Before we start talking benchmark numbers, let’s mention Wlan performance. The 802.11ac wireless performed flawlessly and on our office 100Mbit connection it managed to connect between 292 Mbits and maximal 433Mbits. Translated in real life performance we got a maximum of 98.82 Mbits out of a 100 Mbit connection, which is an excellent score. With 4G will work as fast as your network provider lets it, but this will heavily depend on the provider and infrastructure. Even 3G internet was sufficient for decent surifing on the phone.
Let’s talk about battery life. As you can imagine the 2300mAh battery should be enough for a whole day of work. This will include a few phone calls, lots of texting, browsing, GPS use, basically the usual day in the life of a smartphone. Naturally if you play Dead Trigger 2 for a few hours, you will bleed the battery dry, but this applies to any phone on the market. With normal use the 2300mAh battery should provide enough juice to last from early morning to the late night. With modern 4 to 5-inch phones, we do recommend that you have an extra charger at work, in your car, or an external battery pack as it’s possible to wear out a battery in a few hours of extensive use.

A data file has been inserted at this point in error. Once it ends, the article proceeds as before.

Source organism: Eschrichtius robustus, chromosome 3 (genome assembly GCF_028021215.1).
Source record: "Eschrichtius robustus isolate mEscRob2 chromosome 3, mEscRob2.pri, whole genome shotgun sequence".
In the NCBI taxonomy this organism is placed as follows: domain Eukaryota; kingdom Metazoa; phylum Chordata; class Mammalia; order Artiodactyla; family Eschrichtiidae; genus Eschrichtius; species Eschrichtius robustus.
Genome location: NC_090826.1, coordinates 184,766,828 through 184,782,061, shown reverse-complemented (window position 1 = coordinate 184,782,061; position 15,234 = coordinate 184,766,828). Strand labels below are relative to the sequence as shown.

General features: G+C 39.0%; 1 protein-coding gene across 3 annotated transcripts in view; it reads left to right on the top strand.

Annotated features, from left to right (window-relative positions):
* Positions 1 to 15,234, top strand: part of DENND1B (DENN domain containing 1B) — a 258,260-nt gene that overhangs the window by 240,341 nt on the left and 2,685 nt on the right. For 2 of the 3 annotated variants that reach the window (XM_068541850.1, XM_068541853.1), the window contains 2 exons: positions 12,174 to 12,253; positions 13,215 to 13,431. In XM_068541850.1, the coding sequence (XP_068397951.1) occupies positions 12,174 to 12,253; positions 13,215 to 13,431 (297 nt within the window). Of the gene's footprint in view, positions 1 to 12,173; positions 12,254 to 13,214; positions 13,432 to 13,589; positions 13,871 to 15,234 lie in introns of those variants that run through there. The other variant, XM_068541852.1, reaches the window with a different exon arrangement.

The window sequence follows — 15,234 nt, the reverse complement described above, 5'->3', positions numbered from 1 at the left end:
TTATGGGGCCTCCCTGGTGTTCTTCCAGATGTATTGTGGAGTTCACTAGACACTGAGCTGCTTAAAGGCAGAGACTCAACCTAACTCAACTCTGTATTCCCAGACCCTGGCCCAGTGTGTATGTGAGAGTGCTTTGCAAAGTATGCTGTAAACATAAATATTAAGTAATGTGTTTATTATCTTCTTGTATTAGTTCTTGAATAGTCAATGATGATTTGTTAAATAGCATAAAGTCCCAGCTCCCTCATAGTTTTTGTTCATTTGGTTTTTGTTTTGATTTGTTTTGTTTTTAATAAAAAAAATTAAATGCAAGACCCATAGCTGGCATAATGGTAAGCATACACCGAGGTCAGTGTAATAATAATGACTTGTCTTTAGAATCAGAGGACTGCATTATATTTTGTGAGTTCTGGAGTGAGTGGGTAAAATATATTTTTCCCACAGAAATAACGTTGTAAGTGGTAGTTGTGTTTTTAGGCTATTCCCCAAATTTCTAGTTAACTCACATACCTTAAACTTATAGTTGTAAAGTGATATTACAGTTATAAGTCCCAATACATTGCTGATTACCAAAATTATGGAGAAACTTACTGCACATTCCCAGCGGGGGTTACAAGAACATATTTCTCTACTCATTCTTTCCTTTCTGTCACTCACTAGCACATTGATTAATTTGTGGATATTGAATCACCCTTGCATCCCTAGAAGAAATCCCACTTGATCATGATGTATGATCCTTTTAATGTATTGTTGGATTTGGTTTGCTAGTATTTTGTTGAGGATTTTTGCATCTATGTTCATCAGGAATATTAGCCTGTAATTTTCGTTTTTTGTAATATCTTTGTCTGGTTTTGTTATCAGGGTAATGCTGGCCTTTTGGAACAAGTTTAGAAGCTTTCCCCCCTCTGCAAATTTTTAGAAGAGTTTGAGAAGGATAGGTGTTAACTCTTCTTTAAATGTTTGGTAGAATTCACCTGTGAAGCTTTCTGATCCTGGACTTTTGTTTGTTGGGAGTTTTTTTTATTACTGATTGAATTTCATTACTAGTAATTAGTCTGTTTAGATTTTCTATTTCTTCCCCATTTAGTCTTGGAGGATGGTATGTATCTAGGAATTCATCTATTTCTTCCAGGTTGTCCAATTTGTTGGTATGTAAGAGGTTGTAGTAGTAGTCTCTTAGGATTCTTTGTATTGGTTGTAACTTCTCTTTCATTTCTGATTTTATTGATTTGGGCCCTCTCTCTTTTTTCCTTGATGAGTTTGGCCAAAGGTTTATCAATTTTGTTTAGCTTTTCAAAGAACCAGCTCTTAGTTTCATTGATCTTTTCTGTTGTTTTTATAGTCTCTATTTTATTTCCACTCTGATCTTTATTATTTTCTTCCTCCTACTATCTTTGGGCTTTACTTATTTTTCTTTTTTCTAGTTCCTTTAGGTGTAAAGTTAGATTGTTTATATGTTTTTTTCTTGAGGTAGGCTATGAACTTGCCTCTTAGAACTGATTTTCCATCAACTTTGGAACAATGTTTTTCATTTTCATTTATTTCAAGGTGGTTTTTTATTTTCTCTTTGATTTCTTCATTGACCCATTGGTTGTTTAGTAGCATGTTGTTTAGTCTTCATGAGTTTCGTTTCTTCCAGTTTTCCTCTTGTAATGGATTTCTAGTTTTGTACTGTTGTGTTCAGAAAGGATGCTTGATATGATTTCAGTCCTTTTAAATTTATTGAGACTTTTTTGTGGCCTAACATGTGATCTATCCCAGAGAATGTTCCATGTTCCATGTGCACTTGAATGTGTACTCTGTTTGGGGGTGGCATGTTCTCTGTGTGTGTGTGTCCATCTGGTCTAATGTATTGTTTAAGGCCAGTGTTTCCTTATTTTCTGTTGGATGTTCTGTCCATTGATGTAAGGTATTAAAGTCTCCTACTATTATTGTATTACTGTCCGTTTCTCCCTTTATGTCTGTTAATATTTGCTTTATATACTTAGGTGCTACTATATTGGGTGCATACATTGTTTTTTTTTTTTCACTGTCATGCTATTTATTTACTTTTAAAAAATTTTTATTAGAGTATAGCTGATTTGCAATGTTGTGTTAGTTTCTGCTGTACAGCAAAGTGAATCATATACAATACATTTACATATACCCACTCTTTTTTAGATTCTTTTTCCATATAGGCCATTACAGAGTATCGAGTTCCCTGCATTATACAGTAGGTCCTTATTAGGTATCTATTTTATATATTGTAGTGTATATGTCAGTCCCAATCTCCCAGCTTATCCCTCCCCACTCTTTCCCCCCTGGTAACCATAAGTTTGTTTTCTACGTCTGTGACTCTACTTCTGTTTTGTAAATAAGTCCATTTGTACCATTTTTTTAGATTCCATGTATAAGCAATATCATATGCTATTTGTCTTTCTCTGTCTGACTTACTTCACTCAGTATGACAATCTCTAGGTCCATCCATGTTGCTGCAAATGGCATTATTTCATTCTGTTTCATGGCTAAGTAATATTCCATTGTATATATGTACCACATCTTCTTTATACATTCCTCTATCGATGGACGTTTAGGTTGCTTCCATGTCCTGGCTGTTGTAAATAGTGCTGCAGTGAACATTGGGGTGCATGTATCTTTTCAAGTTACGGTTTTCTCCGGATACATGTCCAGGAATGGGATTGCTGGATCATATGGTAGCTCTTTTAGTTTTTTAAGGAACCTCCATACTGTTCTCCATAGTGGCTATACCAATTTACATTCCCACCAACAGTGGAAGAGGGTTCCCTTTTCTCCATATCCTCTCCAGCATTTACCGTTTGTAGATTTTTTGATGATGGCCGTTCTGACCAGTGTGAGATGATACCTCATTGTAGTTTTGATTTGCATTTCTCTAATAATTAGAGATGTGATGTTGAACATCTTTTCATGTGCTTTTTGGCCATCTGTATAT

The performance was better than what should be expected from a $349 mainstream phone.
In Antutu 4 the Nexus 5 does just fine against much more expensive competitors like the HTC One Google edition with Android 4.3 and it practically ties with the Snapdragon 600 powered Galaxy S4. As we can expect it runs significantly faster than the Nexus 4, which was plagued by throttling issues.
Nexus 5 dominates in Geekbench 3.0 leaving the more expensive competition in the dust.
Again Nexus 5 takes the lead in Java intensive SunSpider test running it two times faster than Nexus 4. We believe that Nexus 4 users will notice a big difference in browsing speed especially in Java intensive pages.
In Quadrant Galaxy S4 and HTC One are faster, but the Nexus 5 is much faster than its predecessor.
In CFBench and Vellamo 2 HTML5 test the Nexus 5 is faster than all competitors.
3Dmark Ice Storm maxes out in Ice Storm and Ice Storm Extreme. In Ice Storm Unlimited the power of Adreno 330 results in significantly faster performance than Adreno 320 based devices like the Samsung Galaxy S4 and HTC One. This shows that Nexus 5 is fit for modern games and the new ones to come.
In GFX Bench T Rex HD we tested only the off-screen test to see the maximum of frames we can get with Adreno 330 based Nexus 5 and we scored 43 percent faster than the closer competitor.
The domination continues in Egypt HD the as the Nexus 5 scores 42.5 percent faster than Galaxy S4 and 46 percent faster than HTC One Google Edition. The old Nexus 4 powered by Adreno 320 GPU ends 72 percent slower than Adreno 330 based Nexus 5. The old Adreno 320 reaches its limits fast, especially in this test. Overall one can expect that Nexus 5 can get smooth performance in today's top games.
To sum up, Google’s Nexus 5 is one of the fastest phones on the market and performance is not an issue in everyday work.